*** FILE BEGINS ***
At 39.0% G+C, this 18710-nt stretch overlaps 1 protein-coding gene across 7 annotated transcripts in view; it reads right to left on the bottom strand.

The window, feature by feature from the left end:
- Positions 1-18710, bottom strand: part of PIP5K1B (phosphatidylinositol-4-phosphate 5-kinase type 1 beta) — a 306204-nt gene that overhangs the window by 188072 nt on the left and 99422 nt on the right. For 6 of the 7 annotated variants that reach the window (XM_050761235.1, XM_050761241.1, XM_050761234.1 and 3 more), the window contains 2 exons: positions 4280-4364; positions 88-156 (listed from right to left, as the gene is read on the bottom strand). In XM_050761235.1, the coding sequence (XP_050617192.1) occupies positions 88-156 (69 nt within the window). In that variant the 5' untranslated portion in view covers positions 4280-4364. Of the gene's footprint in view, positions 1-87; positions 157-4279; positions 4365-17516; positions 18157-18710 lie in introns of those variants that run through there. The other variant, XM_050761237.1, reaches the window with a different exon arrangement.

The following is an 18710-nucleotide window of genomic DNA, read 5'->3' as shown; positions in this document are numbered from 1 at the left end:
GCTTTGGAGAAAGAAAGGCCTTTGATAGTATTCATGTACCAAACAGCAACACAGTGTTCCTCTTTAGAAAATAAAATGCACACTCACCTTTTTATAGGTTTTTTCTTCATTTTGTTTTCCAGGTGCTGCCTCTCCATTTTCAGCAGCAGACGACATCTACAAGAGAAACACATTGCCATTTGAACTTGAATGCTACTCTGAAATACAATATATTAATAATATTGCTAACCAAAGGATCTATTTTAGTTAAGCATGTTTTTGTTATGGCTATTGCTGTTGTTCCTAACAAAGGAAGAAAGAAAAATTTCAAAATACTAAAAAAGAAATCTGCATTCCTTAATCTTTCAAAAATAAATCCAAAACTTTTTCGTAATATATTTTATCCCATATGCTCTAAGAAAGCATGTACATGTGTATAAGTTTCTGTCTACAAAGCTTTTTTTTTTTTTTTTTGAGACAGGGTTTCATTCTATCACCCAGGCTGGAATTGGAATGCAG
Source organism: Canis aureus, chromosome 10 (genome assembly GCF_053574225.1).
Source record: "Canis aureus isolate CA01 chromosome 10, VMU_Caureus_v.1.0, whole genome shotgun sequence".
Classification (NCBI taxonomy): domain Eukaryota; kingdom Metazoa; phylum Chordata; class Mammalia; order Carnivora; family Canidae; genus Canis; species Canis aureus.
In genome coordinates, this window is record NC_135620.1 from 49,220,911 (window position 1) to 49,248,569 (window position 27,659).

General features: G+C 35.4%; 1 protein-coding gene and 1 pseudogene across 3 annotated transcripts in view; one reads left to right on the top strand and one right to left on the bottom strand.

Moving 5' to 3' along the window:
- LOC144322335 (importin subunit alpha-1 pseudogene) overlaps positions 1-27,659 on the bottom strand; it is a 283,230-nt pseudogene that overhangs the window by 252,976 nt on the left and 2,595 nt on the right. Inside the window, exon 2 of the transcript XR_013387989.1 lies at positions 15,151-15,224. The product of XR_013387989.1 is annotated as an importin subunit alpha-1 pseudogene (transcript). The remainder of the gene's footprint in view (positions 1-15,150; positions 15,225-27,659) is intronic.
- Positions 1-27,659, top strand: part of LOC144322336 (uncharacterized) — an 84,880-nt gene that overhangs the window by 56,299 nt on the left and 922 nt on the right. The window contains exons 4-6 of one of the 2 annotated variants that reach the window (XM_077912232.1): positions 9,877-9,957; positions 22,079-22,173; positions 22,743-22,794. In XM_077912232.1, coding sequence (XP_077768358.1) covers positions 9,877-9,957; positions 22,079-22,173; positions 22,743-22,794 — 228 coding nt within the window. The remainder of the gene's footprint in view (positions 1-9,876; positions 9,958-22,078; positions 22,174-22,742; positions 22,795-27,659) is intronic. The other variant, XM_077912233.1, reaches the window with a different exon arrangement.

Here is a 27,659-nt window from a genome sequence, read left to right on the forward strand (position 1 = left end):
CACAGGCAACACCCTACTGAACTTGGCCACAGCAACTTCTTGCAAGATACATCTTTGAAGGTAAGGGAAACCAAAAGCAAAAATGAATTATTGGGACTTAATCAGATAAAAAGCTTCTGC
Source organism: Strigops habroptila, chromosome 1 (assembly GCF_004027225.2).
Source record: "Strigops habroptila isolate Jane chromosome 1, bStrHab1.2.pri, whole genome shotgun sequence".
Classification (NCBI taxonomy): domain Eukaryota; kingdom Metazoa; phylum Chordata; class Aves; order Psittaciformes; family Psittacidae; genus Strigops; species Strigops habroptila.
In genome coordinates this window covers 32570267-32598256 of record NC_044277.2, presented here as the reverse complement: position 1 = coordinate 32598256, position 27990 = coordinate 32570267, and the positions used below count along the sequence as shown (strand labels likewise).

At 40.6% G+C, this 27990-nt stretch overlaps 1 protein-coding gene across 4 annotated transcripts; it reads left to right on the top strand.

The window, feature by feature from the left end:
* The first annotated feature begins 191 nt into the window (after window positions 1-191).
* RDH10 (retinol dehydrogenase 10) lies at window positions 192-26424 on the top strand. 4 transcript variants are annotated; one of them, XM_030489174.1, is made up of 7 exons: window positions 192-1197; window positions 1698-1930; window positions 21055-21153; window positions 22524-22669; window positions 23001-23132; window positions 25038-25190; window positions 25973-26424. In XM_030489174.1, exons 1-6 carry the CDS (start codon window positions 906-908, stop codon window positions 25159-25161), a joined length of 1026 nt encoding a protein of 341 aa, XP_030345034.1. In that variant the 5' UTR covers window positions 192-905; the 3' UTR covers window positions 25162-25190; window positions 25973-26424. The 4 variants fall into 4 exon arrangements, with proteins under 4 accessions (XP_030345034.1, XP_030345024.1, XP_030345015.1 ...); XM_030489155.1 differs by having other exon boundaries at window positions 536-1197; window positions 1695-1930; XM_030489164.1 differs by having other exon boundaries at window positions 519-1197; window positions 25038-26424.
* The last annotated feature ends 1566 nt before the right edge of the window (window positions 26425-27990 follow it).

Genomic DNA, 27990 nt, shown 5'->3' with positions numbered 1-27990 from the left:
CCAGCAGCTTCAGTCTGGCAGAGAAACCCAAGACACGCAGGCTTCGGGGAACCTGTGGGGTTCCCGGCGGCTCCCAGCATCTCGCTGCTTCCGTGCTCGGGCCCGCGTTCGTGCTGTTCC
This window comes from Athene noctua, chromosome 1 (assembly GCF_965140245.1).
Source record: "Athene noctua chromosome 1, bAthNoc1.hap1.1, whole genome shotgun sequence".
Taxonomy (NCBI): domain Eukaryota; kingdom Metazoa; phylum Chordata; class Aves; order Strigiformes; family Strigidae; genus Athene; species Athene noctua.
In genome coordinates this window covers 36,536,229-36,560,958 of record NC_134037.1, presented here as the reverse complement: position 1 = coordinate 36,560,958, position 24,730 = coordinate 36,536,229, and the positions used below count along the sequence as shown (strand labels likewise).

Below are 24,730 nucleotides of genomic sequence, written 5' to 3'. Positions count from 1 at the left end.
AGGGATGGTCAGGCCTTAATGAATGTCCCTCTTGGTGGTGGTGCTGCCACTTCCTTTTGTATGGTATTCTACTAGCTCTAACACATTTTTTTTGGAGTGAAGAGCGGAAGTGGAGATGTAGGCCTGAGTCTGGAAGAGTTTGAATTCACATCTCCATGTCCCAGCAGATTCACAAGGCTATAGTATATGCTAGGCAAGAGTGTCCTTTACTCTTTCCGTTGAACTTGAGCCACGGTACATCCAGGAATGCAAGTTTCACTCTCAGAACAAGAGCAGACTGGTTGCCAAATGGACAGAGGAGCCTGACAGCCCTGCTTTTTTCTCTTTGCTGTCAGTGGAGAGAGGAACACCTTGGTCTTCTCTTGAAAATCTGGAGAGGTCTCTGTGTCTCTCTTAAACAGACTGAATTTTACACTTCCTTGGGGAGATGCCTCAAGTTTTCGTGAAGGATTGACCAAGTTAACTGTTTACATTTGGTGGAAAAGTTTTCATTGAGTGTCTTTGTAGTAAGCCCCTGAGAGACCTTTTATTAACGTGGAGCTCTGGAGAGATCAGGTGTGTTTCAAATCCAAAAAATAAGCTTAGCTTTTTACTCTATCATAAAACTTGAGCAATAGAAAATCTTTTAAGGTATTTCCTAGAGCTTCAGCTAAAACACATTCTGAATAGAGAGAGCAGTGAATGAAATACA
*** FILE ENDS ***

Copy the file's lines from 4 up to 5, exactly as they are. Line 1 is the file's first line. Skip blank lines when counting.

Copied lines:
The following is an 18710-nucleotide window of genomic DNA, read 5'->3' as shown; positions in this document are numbered from 1 at the left end:
GCTTTGGAGAAAGAAAGGCCTTTGATAGTATTCATGTACCAAACAGCAACACAGTGTTCCTCTTTAGAAAATAAAATGCACACTCACCTTTTTATAGGTTTTTTCTTCATTTTGTTTTCCAGGTGCTGCCTCTCCATTTTCAGCAGCAGACGACATCTACAAGAGAAACACATTGCCATTTGAACTTGAATGCTACTCTGAAATACAATATATTAATAATATTGCTAACCAAAGGATCTATTTTAGTTAAGCATGTTTTTGTTATGGCTATTGCTGTTGTTCCTAACAAAGGAAGAAAGAAAAATTTCAAAATACTAAAAAAGAAATCTGCATTCCTTAATCTTTCAAAAATAAATCCAAAACTTTTTCGTAATATATTTTATCCCATATGCTCTAAGAAAGCATGTACATGTGTATAAGTTTCTGTCTACAAAGCTTTTTTTTTTTTTTTTTGAGACAGGGTTTCATTCTATCACCCAGGCTGGAATTGGAATGCAG